Eldorado Grill. Kevin “Tex” Tubb brought a taste of Texas to Madison. Eldorado, his flagship restaurant, is well known for its long shelf of tequila, margaritas and southwestern-style cooking. But worth any detour is the soul-satisfying smoked barbecue—the baby back ribs, pulled pork and beef brisket are the genuine article.
Ground Zero Coffee. This post modern coffee shop is a daily destination for many who live or work in the neighborhood (in my case, both). The clientele is an amicable mix of commuters both by car and on foot, focused laptop jockeys, state employees on break and the occasional eccentric just chilling out.
Bandung Restaurant. It may be the only Indonesian restaurant in town, but it’s one of the best anywhere. Being out of the ordinary is no doubt part of its charm, but the skillfulness of preparation of fresh and flavorful dishes keeps customers coming back. The rijsttafel—a banquet of many dishes—is just about the most fun a group of diners can have—even when it’s time for the tab.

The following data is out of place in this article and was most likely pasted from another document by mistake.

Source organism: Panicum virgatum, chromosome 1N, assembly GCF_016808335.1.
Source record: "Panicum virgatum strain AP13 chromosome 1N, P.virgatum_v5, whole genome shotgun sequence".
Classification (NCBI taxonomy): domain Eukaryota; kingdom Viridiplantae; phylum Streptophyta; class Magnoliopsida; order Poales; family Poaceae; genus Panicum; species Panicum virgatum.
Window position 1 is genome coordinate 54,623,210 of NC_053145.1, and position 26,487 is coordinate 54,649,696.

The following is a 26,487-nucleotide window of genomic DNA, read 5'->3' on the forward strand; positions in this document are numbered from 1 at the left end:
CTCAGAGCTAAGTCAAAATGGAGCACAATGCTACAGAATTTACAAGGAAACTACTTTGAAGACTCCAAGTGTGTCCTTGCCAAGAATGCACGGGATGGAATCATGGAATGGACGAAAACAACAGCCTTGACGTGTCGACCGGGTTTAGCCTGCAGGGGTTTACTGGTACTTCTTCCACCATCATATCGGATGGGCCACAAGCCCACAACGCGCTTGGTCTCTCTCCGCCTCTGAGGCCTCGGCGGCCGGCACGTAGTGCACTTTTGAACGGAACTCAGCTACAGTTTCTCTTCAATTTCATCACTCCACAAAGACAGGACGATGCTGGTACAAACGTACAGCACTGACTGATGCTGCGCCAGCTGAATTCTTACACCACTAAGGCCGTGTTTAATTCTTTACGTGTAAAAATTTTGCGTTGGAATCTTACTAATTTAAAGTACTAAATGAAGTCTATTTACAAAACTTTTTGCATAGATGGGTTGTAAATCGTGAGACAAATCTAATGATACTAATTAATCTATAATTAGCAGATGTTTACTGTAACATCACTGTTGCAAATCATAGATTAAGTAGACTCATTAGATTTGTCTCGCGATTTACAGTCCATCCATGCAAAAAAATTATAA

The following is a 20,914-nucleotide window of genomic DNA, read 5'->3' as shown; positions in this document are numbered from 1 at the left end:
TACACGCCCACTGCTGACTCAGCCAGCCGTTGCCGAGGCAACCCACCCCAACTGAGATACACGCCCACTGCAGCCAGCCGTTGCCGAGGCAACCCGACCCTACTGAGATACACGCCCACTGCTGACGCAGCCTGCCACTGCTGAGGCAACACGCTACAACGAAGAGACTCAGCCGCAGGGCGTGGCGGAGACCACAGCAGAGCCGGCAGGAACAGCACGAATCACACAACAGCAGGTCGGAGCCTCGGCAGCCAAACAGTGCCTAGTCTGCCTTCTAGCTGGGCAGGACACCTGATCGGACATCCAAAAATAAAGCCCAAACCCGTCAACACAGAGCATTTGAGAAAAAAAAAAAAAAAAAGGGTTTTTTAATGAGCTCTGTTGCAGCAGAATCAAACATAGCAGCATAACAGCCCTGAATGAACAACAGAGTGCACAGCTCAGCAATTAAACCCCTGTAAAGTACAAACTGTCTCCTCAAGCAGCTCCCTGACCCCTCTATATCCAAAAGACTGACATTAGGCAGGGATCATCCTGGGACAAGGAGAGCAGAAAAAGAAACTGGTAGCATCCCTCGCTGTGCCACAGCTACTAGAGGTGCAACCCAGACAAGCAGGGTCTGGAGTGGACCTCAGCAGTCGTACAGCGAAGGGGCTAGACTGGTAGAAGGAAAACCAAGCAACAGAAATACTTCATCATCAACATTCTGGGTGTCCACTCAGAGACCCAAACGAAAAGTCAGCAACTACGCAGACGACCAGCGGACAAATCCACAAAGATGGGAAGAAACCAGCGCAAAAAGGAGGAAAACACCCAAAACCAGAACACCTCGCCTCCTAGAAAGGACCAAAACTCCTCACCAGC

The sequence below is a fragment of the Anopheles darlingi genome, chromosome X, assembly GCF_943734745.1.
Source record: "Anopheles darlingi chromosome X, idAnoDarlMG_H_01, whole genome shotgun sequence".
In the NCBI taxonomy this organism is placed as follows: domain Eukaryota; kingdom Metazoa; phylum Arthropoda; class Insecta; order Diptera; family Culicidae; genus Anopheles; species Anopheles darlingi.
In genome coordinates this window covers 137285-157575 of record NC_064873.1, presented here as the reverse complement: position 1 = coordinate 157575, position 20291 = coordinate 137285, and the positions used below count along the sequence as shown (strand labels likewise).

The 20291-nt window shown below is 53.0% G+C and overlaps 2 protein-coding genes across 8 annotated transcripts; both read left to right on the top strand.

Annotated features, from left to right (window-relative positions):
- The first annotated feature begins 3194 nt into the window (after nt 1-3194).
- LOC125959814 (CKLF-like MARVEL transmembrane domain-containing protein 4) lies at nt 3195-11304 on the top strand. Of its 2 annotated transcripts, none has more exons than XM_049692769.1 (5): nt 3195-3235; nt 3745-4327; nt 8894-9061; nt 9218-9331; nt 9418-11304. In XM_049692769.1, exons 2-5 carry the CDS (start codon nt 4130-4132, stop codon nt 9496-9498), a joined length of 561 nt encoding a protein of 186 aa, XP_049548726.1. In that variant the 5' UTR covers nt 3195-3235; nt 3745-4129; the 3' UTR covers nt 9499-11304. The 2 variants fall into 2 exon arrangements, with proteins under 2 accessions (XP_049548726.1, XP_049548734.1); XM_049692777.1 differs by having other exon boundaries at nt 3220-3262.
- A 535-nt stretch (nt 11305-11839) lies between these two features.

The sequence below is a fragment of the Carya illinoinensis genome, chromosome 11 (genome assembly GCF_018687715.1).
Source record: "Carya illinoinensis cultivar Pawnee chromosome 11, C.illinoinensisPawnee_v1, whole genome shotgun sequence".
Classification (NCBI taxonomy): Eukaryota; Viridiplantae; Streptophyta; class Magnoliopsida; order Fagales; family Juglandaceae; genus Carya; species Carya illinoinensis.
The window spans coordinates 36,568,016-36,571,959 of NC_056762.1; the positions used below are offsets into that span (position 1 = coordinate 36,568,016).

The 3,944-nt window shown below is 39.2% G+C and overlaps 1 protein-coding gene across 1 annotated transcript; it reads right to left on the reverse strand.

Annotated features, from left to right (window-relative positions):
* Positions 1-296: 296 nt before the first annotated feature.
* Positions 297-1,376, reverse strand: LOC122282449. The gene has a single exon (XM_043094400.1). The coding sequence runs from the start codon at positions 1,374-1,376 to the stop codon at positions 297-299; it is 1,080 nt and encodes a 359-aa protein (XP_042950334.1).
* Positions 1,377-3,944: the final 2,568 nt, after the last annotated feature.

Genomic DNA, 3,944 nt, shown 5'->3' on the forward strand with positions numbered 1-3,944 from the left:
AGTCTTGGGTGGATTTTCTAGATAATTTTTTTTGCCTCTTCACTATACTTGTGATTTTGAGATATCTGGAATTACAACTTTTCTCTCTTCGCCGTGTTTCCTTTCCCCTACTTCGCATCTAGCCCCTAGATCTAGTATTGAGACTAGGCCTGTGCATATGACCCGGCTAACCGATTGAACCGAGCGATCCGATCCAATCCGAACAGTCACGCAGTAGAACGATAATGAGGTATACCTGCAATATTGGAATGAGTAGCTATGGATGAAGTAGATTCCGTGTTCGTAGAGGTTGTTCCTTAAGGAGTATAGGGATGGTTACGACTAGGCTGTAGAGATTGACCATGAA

Sardine. Talented Phillip Hurley and John Gadeau first wowed area foodies when they opened Marigold Kitchen. They did again with Sardine which captures the essence and bonhomie of a French Brasserie. Whether at dinner, brunch or after work drinks and apps, Sardine seldom disappoints. In summer, dining on their outside terrace with a panorama of Lake Monona is yet another reason to dine here.
Wah Kee Won Ton Noodle Restaurant. If you can slurp it, they probably make it. It should come as no surprise that the list of noodles and noodle dishes at Wah Kee is extensive since the business began as a noodle factory. For regulars and newcomers alike, Shanghai chicken fried noodles and wontons are a must.
Local businesses have put together a website that not only has updates about construction, but happenings on Williamson Street: www.willylives.com